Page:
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Decorating ideas for your double-wide domicile.

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Wood County Historical Center 13660 County Home Road, just off State Route 6 in Bowling Green It is open 9:30 a.m.-4:30 p.m., Tuesday-Friday, and 1-4 p.m., Saturdays and Sundays. Call 419-352-0967.
Trailer-park dwellers aren't famous for their exquisite taste. But just because you live in a corrugated-aluminum rectangle doesn't mean you can't be aesthetically minded. After all, there's more to life than a hot plate and a stack of water-damaged National Geographics.

To lend a hand, we've assembled a distinguished panel of 12x70 experts, including Teri Lynch-Jones, Ravenna stained-glass artist and horse lover; Anna Clement, Rootstown bingo fanatic and mom; and, representing the ever-popular "fuchsia-haired young person on a budget," the stylin' Erin Wohlfield from Amherst.

Tip No. 1. Never underestimate the versatility of wicker. "I'm going back to a lot of wicker," says Clement. "Because with wicker, if you get tired of the natural colors, you can take them out and spray-paint them."

If you keep your eyes peeled, you can occasionally find an outstanding wicker furnishing strewn in the middle of the highway, advises Lynch-Jones.

"My husband found it on the way home from work one day," she says of her living room chair. "It probably came from Wal-Mart or one of those stores down the road, because it still had a tag on it. The only thing that's the matter with it is along the back there, wherever it fell off somebody's truck, it skidded along the road and got a little botched up." (Which is OK, because skid marks and tire treads are in style right now.)

Tip No. 2. Camouflage your trailer hitch: Some people in Wohlfield's trailer park -- which is rumored to have been won in a poker game by the current owner -- accent their hitch with a little triangular flower box, if they want to be really gauche. Wohlfield favors disguising rather than highlighting the unsightly accoutrement by incorporating the hitch into the flower box, then planting flowers around it and letting them grow really tall so you can't see it.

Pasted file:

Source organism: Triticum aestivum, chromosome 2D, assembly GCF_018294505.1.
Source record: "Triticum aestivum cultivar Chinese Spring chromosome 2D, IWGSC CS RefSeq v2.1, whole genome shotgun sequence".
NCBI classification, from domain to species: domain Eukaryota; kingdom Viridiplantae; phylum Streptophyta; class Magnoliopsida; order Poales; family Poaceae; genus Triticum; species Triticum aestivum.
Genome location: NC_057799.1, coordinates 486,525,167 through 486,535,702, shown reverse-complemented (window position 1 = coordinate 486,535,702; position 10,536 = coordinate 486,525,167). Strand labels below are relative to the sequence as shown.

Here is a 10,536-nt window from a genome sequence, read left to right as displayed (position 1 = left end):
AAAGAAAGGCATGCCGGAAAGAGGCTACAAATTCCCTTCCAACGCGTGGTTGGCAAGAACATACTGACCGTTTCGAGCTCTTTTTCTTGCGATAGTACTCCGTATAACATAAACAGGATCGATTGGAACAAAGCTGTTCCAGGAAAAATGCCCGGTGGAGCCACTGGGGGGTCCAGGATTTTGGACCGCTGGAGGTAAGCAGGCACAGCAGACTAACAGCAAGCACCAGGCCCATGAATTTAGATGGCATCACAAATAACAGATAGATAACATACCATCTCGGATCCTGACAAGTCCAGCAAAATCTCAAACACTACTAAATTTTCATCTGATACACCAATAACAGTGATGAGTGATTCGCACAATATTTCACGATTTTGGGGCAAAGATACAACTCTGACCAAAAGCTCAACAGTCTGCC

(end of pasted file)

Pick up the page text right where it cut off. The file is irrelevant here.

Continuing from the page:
Tip No. 3. What to put on the walls. Lynch-Jones prefers original art. The light-blue walls of her living room are punctuated with a velvety painting of a horse with purple mountains in the background, painted by an ex-boyfriend, and a pastel, done by her great-grandmother, of longhorned cattle watering at a rain-filled crevice. The authentic cobweb that fossilized on one of the cattle's heads gives it that antique look, which is very "now."

Tip No. 4. Maximizing space. When Lynch-Jones moved into her trailer 14 years ago, much of the space was taken up by the previous owner's dog's hair. "Even in the oven," Lynch-Jones recalls. Once her husband vacuumed that up and bombed the place for fleas, it was actually quite roomy.

But she has even more space-saving secrets to share. She stores her scrap glass in stacked plastic tubs in the living room. On top, instead of a doily or linen, she throws the cloth from a Pittsburgh Steelers pillow she never made and voilà -- it's a lamp stand. Not to mention a tribute to her husband Ron's favorite football team.

Tip No. 5. Brightening up wood paneling. "When I moved in, I thought, 'Oh, God, this could be awesome,'" says a downcast Wohlfield of her swank bachelorette pad, walled with strips of genuine wood. "But I tried to paint my bedroom red, because I thought it would look cool. It took forever. I had to use two coats of primer and three coats of paint, and it still shows dark underneath."

For a faster solution, Clement suggests sponge-painting paneling. She did her hallway in turquoise and white, with the wood showing through -- still seeing the tree for the forest, so to speak.

Tip No. 6. Getting creative with carpeting. Faux animal-skin rugs are a great way to hide unsightly stains, which show up even on orange, cream, and brown shag carpeting, says Wohlfied, who believes in making her place feel like home with a few well-draped accessories. "But that costs money, and I don't have a lot of money." So unfortunately, nothing matches too well at her place, being hand-me-downs, she says. Her prized avocado couch came from a good family with West Virginia and Kentucky ties, though.

Tip No. 7. What to do with all your spouse's stuff. Lynch-Jones believes in not dusting anything, including her husband's billiard trophies, which adorn the entertainment center and the top of the TV.

But she lets Ron liberally display his possessions, like the kitchen table with a full-color diagram of the solar system glued to the surface. "It's kind of neat," she enthuses. "It's got all sorts of facts and figures on it that are probably completely outdated."

Tip No. 8. Impress your parents: "I come from a very strict religious family," says Wohlfield, "and the lady showing us the place had greasy gray hair with a feather in it and a scratchy, scratchy voice. She's taking us in the bathroom to look at the [sunken] tub, saying, 'You can fit two people in there. It's great for a single girl!'"

Tip No. 9. Choose cactuses. "That tall skinny one that my mother's cousin's sister gave me. Mother of millions, I think it's called," says Lynch-Jones. "And the one in the back, I think that's called saguaro cactus. One of my friends gave me that when he moved. He said, 'If anybody ever asks you where you got that, tell them you don't know.'"

Tip No. 10. Bored? Put up a wall. "It's hardly any work at all," says Clement, who remodels her place about every six months. "A few two-by-fours running through, and some paneling on both sides, and you can do it in an hour and a half."

If all else fails, move. Wohlfield thought a trailer would be way quieter than an apartment, but it's not. "When my neighbor smacks her TV, my trailer shakes," she says. "I'm outta here."

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